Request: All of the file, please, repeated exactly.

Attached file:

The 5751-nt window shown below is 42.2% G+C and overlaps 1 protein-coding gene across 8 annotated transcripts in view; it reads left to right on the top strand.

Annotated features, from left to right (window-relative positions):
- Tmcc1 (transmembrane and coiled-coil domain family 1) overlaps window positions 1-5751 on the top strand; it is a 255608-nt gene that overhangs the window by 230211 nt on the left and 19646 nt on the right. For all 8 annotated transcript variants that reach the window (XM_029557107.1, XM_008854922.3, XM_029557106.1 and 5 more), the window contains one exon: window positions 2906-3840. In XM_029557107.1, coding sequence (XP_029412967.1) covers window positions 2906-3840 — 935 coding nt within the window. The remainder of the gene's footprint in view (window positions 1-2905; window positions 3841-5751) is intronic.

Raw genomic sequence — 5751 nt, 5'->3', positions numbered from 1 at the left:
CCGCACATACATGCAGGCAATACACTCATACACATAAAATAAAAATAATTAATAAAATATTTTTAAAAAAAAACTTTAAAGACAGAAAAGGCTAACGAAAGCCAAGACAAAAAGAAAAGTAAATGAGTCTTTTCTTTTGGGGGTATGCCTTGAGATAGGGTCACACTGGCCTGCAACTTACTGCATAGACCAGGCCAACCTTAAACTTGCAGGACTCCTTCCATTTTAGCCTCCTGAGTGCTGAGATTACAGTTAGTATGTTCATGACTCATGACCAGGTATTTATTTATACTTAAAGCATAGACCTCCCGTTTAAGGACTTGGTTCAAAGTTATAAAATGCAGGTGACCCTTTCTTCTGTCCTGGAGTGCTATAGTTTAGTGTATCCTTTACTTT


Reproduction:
The 5751-nt window shown below is 42.2% G+C and overlaps 1 protein-coding gene across 8 annotated transcripts in view; it reads left to right on the top strand.

Annotated features, from left to right (window-relative positions):
- Tmcc1 (transmembrane and coiled-coil domain family 1) overlaps window positions 1-5751 on the top strand; it is a 255608-nt gene that overhangs the window by 230211 nt on the left and 19646 nt on the right. For all 8 annotated transcript variants that reach the window (XM_029557107.1, XM_008854922.3, XM_029557106.1 and 5 more), the window contains one exon: window positions 2906-3840. In XM_029557107.1, coding sequence (XP_029412967.1) covers window positions 2906-3840 — 935 coding nt within the window. The remainder of the gene's footprint in view (window positions 1-2905; window positions 3841-5751) is intronic.

Raw genomic sequence — 5751 nt, 5'->3', positions numbered from 1 at the left:
CCGCACATACATGCAGGCAATACACTCATACACATAAAATAAAAATAATTAATAAAATATTTTTAAAAAAAAACTTTAAAGACAGAAAAGGCTAACGAAAGCCAAGACAAAAAGAAAAGTAAATGAGTCTTTTCTTTTGGGGGTATGCCTTGAGATAGGGTCACACTGGCCTGCAACTTACTGCATAGACCAGGCCAACCTTAAACTTGCAGGACTCCTTCCATTTTAGCCTCCTGAGTGCTGAGATTACAGTTAGTATGTTCATGACTCATGACCAGGTATTTATTTATACTTAAAGCATAGACCTCCCGTTTAAGGACTTGGTTCAAAGTTATAAAATGCAGGTGACCCTTTCTTCTGTCCTGGAGTGCTATAGTTTAGTGTATCCTTTACTTT